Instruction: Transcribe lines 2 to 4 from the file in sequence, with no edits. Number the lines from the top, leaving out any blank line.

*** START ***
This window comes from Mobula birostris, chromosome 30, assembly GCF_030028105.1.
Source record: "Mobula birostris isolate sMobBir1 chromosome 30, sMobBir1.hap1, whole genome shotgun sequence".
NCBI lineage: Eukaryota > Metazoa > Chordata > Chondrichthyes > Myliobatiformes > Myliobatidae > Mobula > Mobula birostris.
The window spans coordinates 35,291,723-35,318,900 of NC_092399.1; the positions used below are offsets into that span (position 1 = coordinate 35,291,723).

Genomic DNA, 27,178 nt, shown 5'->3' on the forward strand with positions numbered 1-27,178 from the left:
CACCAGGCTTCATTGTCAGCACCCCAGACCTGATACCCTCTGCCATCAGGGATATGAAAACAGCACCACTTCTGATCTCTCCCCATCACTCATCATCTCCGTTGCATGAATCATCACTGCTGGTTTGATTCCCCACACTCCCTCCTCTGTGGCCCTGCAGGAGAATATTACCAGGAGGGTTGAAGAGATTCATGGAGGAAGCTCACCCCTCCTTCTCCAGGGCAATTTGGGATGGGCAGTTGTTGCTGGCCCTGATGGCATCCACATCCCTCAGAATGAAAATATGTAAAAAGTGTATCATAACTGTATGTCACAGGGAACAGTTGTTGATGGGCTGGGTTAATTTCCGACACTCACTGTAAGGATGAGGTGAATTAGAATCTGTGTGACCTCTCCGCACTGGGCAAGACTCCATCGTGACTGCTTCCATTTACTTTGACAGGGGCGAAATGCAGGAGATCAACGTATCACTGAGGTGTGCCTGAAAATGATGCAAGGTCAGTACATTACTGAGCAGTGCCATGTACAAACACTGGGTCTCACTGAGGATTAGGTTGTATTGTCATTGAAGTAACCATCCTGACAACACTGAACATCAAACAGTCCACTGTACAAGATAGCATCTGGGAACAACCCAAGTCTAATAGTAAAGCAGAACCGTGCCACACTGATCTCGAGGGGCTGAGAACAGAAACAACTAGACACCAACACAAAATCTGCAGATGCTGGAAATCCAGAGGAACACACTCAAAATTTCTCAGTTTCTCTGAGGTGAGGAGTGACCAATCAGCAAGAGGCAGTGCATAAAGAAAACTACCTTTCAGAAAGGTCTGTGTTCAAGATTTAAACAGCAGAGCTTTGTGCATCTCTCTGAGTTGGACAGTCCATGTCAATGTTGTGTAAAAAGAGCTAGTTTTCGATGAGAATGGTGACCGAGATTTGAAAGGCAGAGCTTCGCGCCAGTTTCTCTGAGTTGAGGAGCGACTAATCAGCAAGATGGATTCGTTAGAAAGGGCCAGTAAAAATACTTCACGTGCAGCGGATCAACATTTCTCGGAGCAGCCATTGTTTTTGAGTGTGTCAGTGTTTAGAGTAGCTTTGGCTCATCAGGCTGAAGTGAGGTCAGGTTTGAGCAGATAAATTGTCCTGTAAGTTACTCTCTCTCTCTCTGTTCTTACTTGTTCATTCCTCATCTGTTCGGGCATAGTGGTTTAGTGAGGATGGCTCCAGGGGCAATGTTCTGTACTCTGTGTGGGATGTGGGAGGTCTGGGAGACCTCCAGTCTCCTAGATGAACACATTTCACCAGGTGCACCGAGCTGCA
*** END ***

Source record: "Mobula birostris isolate sMobBir1 chromosome 30, sMobBir1.hap1, whole genome shotgun sequence".
NCBI lineage: Eukaryota > Metazoa > Chordata > Chondrichthyes > Myliobatiformes > Myliobatidae > Mobula > Mobula birostris.
The window spans coordinates 35,291,723-35,318,900 of NC_092399.1; the positions used below are offsets into that span (position 1 = coordinate 35,291,723).